Monday, 18 July 2005

Recreating meadows

A success story

Over the weekend I got some heartening news. A friend phoned earlier in the week to say he had heard a Corn Crake calling in a meadow he had created a few years ago. What should he do? I suggested he phone the RSPB, who after initial skepticism, having heard a tape recording came rushing round. It was indeed a male Corn Crake, and the RSPB also caught the bird, and established the fact that it was not one of the birds that had been released into the wild as part of a reintroduction programme. It was not ringed. Which all goes to show, if you create the right habitat, then wildlife can, and often will, flourish. The hay meadows were created out of arable fields, and are now mown, then grazed by sheep, as part of measures to increase the biodiversity of the are. And as further proof, as drove to the field on Sunday evening to hear the Corn Crake, there was also a hobby hunting in the dusk, chasing the swallows and martins that were feeding on the myriad insects that were found there.

DIY Meadows

On a much small scale, I have been managing a two acre field, to try and create a flower rich sward. Less than two years ago, when we moved in the field was completely overgrown and dominated by thistles and nettles, with barely any grass visible, and almost no other flowering plants. The autumn we moved in I had the field mown twice, just before the thistles set seed and soon after, when they had regrown. Grass immediately began to flourish and for the next three months I used a 'spud' to remove as many of the isolated thistles and nettles, and a mower to keep the dense patches under control. By early in the new year, grass was dominating, and we introduced a 'flock' of sheep. Four Shetlands and a Jabob. All small, very hardy breeds. By the end of the winter, they had done a great job and grazed the ground to a close short turf -- in fact we were having to supplement their diet with hay and other feeds. Sheep have little pointed hooves, and some areas of the new meadow became severely poached, and so having made arrangements to rent another field for grazing, we also acquired a llama. The idea was that llamas are much larger, and consume more vegetation, but have padded feet, so weight for weight (or biomass) cause less damage to the turf. And they also have a great advantage over sheep in that they deposit their dung in heaps. Good for the garden and good for nutrient reduction in the meadows.

Reducing Nutrients

One of the key actions needed in creating a flower rich meadow, is reducing the nutrient levels in the soils, otherwise grasses will dominate. There has been a lot of research carried out, and in some cases most of the topsoil has been removed in order to create a flower-rich meadow. It is early day to decide whether or not llama grazing is effective, but it will be interesting to know if any of the people keeping llamas and alpacas (of which there are quite a number in Britain and North America now) have observed any changes in the flora.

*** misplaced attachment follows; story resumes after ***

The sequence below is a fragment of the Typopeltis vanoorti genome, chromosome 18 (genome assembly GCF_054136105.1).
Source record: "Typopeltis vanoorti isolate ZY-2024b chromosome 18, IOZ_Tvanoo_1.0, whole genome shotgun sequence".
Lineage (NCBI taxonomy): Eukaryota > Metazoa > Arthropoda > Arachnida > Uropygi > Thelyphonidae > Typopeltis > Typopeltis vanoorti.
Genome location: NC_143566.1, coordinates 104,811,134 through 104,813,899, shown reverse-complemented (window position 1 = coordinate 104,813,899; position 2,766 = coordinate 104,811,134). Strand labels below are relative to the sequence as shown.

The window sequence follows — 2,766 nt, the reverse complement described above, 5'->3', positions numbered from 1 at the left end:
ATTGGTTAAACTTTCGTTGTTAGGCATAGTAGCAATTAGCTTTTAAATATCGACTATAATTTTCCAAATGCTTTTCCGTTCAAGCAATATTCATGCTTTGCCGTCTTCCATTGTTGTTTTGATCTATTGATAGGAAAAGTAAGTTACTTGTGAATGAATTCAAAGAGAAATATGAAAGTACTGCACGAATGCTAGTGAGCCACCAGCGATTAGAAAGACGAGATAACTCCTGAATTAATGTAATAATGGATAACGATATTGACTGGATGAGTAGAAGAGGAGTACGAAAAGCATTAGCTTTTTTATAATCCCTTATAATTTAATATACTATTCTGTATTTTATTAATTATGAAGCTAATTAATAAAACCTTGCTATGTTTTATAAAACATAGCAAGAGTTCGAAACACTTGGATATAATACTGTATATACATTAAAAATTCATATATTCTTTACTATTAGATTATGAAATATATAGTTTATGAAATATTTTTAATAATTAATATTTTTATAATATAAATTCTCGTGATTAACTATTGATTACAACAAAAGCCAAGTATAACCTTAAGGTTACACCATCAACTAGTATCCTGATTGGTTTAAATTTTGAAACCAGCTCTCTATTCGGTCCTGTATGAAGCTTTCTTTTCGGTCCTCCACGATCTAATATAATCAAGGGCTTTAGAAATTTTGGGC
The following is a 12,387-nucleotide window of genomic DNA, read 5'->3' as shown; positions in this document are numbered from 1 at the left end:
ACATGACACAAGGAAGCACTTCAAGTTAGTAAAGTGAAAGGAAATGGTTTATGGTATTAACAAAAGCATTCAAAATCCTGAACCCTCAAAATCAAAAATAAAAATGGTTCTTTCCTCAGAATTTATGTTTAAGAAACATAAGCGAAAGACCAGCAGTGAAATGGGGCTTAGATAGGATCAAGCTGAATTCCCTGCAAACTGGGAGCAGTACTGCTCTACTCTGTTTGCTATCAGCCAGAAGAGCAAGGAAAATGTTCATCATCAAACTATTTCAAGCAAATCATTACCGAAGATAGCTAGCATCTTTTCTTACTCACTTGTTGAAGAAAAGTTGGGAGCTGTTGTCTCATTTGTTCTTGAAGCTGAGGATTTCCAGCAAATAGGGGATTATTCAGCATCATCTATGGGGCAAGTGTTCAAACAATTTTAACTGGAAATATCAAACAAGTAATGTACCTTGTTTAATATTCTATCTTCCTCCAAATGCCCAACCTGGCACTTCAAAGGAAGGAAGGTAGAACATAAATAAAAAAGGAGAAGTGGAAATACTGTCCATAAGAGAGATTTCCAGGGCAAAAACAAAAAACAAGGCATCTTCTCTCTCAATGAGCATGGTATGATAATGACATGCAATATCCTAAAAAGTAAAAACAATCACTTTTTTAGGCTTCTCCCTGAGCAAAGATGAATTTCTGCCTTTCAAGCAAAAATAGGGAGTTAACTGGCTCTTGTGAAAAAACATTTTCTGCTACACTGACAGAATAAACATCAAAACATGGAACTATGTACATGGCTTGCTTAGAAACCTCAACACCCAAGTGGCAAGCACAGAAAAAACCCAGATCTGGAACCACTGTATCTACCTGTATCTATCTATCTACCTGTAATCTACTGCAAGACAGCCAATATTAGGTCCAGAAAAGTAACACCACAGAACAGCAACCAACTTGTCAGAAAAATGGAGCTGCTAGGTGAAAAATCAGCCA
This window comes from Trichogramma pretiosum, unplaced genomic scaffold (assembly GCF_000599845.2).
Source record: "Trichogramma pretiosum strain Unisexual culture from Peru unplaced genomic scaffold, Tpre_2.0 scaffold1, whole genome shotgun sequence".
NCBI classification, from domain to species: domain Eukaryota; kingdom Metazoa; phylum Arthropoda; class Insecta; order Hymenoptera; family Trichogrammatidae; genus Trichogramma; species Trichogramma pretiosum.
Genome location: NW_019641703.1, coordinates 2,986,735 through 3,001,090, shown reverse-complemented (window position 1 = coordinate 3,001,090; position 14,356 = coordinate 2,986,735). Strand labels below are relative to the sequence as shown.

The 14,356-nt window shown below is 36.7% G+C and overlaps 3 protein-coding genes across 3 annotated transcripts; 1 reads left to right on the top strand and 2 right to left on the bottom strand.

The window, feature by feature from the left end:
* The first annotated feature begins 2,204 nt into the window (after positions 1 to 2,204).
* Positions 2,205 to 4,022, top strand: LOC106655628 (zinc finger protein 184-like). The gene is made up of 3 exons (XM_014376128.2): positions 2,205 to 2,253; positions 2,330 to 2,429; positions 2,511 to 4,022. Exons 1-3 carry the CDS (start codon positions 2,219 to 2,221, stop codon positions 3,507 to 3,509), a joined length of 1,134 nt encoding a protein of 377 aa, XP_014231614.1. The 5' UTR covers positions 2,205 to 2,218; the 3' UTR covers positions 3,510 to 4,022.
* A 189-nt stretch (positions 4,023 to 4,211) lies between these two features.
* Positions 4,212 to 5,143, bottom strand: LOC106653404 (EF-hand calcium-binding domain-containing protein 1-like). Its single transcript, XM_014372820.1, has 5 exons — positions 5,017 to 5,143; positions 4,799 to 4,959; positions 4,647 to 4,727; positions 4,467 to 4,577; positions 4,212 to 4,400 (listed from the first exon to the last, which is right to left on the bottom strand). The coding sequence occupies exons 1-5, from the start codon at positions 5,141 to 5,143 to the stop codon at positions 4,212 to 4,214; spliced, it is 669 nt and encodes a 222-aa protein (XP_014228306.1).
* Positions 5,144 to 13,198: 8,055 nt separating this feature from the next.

Implications for Nature reserves

Many nature reserves, both managed by English Nature, and those managed by RSPB, local Wildlife Trusts and others now have grazing animals as part of their management regime. Usually they use sheep, but Polish Koniik ponies (popularly referred to as Tarpans -- which are actually extinct) and sometimes cattle are used. The problem is, that most of the reserves using animals in this way, are keeping the animals on the pasture permanently, or at least seasonally. In the past this was not the case, animals were usually coralled or 'folded' at night. One of the reasons for this was that the dung was a valuable resource, needed for fertilizing the arable fields. Consequently the fertility of the pasture, common lands etc was gradually reduced. This concept was underpinned in a recent farm tour given on Anne Clifford's family farm (Anne is the WLT Donations Manager). This is an organic farm, and part of the management includes sheep, and one of the functions of the sheep is to produce manure for the arable crops. They are not just for meat and wool production.

Current management regimes do not take all this into account, and therefore using grazing animals on permanent pastures may well be increasing the nutrient levels, and leading to long-term changes in the flora. Consequently, while it may be aesthetically pleasing to have sheep or other animals grazing a nature reserve, it is. Unless they are being rounded up at night, it may be ecologically better to mechanically mow, bale and remove the hay, in order to keep nutrient levels low.

Hope for the future

But whatever is done, it is certainly better than the barren wastelands of agri-business that once dominated the rural landscape. Already change is apparent in East Anglia. Broader margins around fields, and more pasture; and more organic/ conservation grade farming. There are still thousands of sterile acres, but it is getting better. There is hope.

No comments:

Post a Comment